The final pillar of the NAPE is endometriosis-specific research, with more than a dozen projects and over $29 million invested from traditional and targeted funding. These include:
- the HAPPi Study, a randomised controlled trial into yoga, cognitive therapy, and education;
- efficacy of a low FODMAP diet;
- LongSTEPPP, a longitudinal study of adolescents with endometriosis and period and pelvic pain;
- Endometriosis DIT, endometriosis diagnosis, innovation and treatment;
- GELLES, genetic variants, early life exposures and longitudinal endometriosis symptoms;
- Imagendo, diagnosing endometriosis with imaging and artificial intelligence;
- EndoAIMM, earlier diagnosis and personalised treatments for endometriosis;
- role of and translating endometrial stem/progenitor cell discoveries in endometriosis (here);
- decoding the pathophysiology of chronic pelvic pain associated with endometriosis and related visceral comorbidities (here);
- EndoLinked, a data linkage study investigating the impact of endometriosis on fertility;
- harnessing the protective effects of interferon-ε as a therapeutic for endometriosis (here); and
- identifying endometriosis risk and disease variability by mapping endometrial stem cell maturation (here).
Nearly all of these projects continue to recruit and follow up patients, with their outputs not yet realised or integrated into care.
Not only has the funding bee fruitful, the collaborations have never been more collegiate. Demonstrated by the establishment of the National Endometriosis Clinical and Scientific Trials (NECST) Network – one of Australia’s leading research collaborative network of clinicians, allied health practitioners, scientists, researchers, patients, and policy makers; who also developed Australia’s first clinical registry on endometriosis (NECST Registry), which is collecting prospective and longitudinal health data.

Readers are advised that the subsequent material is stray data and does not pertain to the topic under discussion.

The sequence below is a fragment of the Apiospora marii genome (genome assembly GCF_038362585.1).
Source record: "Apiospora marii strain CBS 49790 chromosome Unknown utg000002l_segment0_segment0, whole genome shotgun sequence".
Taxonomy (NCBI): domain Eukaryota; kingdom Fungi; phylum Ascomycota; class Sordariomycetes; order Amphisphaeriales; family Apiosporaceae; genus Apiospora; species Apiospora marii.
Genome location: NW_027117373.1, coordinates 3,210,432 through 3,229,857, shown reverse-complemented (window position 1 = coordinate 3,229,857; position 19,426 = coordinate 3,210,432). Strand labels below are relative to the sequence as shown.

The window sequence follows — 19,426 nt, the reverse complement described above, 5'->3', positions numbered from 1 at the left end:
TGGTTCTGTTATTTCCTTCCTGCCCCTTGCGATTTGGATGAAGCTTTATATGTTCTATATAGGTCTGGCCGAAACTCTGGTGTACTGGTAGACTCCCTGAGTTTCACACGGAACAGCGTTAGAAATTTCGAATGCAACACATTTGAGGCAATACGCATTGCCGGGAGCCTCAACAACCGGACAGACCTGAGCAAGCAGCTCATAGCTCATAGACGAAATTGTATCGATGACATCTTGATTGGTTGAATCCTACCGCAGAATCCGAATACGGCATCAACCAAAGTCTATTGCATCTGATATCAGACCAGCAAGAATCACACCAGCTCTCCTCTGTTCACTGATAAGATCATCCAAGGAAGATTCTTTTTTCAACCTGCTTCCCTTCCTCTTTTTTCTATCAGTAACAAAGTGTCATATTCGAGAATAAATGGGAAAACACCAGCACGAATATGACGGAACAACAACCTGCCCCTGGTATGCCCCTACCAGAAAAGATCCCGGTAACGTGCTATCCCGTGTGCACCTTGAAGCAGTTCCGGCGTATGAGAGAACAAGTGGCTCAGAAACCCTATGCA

This has further spawned the establishment of smaller linked networks:
- the Australian Endometriosis Alliance, dedicated to the discovery and development of diagnostics and treatments;
- the Australian Endometriosis Clinicians Collaborative (AECC), assessing outcomes of imaging accuracy and medical versus surgery treatments and establishing a national endometriosis biobank for future research capacity; and
- the Australasian Interdisciplinary Researchers in Endometriosis (AIRE) – a group of early and mid-career researchers with backgrounds in allied health and complementary therapies, medicine, nursing, biological and social sciences, and epidemiology.
What’s more, at the recent 15th World Congress on Endometriosis (WCE) in Edinburgh in May 2023, Australia was incredibly well presented with 17 oral and 32 poster presentations, from over 600 abstracts submitted for consideration.
Australia was the toast of the town at this most recent WCE – further cemented by the fact that Sydney will have the privileged honour of being the hosts for the next WCE in 2025.
But, as we move through our final year of the first five-year NAPE, what does our report card reveal? How are we stacking up against NAPE’s measures of success?